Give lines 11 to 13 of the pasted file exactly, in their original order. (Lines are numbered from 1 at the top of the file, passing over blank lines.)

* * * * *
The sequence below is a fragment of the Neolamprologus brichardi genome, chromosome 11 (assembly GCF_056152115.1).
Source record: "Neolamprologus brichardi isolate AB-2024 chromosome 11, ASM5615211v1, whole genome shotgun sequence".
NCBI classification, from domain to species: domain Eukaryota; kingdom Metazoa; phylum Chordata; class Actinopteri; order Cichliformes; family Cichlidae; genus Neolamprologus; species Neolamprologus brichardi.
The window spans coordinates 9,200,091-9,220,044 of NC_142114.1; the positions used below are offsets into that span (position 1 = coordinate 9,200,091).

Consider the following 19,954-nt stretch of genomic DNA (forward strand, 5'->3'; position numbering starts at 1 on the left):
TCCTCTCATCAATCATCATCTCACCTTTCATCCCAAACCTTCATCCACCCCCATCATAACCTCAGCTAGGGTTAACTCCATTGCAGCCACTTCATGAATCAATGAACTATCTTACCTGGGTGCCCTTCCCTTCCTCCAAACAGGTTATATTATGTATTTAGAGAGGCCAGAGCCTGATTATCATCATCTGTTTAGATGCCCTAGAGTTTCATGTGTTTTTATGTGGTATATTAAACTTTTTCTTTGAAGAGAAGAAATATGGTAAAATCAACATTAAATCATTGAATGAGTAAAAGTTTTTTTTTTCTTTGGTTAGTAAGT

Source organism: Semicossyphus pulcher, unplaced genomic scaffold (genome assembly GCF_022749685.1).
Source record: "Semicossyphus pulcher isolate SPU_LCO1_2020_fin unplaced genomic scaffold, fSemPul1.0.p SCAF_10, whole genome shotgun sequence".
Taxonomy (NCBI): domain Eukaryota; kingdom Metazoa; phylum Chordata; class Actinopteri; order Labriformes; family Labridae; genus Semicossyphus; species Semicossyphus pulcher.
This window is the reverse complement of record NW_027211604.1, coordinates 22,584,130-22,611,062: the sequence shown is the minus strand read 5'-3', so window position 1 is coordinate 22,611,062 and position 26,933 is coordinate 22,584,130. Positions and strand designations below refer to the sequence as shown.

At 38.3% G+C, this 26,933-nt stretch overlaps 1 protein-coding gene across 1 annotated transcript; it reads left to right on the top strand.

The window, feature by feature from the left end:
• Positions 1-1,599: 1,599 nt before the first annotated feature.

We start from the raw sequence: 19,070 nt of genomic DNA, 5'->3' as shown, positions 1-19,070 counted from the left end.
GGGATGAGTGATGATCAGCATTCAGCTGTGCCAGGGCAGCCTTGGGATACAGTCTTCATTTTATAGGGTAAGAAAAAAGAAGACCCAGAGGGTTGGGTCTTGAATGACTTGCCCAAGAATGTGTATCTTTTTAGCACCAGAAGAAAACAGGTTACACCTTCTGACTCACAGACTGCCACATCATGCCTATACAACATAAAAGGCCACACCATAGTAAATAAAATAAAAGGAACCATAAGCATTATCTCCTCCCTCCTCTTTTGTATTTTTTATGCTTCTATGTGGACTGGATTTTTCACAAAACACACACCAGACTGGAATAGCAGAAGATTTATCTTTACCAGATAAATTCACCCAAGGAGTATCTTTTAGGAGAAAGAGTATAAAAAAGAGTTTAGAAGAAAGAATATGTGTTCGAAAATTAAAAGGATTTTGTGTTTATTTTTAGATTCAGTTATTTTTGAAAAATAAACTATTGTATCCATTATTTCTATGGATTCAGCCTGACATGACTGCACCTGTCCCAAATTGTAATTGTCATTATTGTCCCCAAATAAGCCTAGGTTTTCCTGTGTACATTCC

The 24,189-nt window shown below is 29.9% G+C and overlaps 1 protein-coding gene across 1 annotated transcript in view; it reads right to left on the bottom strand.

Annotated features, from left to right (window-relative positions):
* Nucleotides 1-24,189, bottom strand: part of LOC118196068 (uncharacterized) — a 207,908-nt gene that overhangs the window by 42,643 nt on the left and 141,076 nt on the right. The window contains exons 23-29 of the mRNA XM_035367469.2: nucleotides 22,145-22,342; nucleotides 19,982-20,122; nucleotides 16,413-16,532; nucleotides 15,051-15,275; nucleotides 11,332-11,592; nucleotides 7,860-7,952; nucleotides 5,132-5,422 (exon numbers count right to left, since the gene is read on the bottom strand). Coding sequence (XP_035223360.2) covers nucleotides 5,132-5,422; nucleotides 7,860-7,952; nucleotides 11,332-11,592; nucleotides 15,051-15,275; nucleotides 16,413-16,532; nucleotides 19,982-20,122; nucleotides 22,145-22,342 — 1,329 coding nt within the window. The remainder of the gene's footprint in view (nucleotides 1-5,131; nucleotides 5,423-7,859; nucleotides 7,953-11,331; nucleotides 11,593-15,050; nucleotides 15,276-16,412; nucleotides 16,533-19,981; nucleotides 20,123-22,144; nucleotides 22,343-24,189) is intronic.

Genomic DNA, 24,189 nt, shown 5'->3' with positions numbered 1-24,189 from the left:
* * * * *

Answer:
At 38.3% G+C, this 26,933-nt stretch overlaps 1 protein-coding gene across 1 annotated transcript; it reads left to right on the top strand.

The window, feature by feature from the left end:
• Positions 1-1,599: 1,599 nt before the first annotated feature.